“It’s time to launch creative solutions to increase staff size and resources without sacrificing quality — and do it with an eye to the uncertain future,” reads a quote from an American Press Institute report on how local news outlets can rebound and prosper in 2021. Good examples of that work are not hard to find in the U.S.
One local newsroom meeting that challenge is The Seattle Times. When the outlet decided to form a new reporting team, editors turned to community leaders for advice on what topic they wanted to receive deeper coverage. The response, overwhelmingly, was homelessness. Data from the U.S. Department of Housing and Urban Development also supported that feedback: Between 2019 and 2020, Seattle/King County had the third highest increase in urban homeless population in the country.
This feedback led to the creation of Project Homeless, a beat that combines watchdog journalism, powerful storytelling and solutions-oriented articles. Grants from Starbucks, the University of Washington and other local donors have helped support the reporting.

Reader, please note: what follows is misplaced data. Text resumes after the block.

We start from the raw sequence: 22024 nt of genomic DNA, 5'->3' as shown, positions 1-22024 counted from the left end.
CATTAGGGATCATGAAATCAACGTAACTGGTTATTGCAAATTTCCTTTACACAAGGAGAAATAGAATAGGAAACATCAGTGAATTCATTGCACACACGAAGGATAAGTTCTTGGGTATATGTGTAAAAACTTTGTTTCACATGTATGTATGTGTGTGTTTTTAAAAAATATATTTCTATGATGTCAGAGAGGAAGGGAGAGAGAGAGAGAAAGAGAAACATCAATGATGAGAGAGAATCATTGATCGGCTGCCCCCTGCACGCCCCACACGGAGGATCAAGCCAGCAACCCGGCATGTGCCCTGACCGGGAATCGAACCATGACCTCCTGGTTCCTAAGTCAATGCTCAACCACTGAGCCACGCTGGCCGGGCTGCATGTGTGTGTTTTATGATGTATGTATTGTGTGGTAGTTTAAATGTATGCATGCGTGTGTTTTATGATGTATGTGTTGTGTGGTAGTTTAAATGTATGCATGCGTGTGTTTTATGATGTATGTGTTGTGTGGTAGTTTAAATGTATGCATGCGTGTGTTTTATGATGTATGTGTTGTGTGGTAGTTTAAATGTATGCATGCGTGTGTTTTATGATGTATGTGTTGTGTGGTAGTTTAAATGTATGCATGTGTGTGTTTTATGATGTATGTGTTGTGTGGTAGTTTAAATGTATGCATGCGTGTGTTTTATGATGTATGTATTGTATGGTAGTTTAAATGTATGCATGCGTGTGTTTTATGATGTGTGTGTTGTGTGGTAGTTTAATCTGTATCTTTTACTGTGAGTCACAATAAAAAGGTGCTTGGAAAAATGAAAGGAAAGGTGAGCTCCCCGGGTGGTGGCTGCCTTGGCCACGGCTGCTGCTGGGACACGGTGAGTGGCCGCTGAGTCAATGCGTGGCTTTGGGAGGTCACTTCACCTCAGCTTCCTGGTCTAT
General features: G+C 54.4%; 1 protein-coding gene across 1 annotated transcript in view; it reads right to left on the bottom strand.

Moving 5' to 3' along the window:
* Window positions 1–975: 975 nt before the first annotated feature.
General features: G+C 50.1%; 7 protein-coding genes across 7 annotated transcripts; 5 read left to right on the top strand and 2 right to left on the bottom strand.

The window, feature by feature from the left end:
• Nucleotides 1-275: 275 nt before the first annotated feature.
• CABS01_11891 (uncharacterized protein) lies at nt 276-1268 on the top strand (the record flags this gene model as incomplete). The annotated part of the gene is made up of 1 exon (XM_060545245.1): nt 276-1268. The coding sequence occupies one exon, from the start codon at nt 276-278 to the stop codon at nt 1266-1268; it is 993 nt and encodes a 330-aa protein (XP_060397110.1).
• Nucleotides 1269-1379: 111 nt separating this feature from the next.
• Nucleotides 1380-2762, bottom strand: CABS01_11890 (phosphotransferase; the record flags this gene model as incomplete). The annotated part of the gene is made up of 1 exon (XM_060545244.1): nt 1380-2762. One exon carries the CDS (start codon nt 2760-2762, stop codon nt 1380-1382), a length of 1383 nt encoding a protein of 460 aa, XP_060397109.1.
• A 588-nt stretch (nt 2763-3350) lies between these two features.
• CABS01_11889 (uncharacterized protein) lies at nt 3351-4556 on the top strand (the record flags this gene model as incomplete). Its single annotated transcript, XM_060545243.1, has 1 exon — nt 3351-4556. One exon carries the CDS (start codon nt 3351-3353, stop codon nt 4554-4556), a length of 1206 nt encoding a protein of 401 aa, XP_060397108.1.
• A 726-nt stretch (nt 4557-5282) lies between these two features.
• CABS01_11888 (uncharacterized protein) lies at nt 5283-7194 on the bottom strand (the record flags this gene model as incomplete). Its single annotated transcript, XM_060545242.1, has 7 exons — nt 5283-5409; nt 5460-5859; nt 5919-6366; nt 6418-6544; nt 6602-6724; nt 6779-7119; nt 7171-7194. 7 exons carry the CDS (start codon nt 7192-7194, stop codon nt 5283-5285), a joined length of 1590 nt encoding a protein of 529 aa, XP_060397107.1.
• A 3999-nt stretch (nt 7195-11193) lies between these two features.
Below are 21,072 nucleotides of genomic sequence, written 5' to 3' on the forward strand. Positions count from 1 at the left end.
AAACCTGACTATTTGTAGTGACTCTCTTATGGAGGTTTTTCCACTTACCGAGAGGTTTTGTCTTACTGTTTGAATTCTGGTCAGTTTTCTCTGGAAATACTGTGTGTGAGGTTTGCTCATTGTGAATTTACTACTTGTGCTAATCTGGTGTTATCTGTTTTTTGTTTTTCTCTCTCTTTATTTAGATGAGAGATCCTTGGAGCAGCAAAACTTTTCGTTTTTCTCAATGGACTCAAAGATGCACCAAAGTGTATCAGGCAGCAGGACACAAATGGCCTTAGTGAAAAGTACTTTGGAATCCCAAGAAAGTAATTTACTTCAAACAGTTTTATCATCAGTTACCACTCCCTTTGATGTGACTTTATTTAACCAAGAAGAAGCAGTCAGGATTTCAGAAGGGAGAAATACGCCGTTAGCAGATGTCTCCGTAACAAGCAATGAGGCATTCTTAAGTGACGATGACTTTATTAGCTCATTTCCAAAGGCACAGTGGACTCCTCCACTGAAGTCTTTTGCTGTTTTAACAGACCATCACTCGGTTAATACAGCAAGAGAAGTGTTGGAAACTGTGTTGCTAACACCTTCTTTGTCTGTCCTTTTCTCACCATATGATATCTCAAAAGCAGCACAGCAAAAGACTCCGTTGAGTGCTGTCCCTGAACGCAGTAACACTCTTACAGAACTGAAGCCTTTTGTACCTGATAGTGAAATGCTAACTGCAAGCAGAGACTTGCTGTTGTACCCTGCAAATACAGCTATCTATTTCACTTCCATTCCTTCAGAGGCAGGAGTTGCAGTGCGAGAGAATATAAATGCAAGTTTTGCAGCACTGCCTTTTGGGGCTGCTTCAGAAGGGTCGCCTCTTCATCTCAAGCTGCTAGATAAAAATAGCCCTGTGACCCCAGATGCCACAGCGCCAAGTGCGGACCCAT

This was the Seattle Times’ third community-funded reporting team. The first two focused on education and traffic. “These also came about by finding out what topics people wanted to know more about. We look to our readers for advice and support,” said Anna Patrick, the engagement editor for Project Homeless.
On jump-starting innovative beats, she offered these tips:
Be sure you have resources and reporters to make it work — that is number one.
Try to find support through community funding.
Talk to people. Find out what they want and need to know. Ask them what they care most about.
Create a reporting plan to deliver the information.
“I highly recommend engaging the community right away. You will be off to a much better start,” said Patrick.
by Sherry Ricchiardi, International Journalists’ Network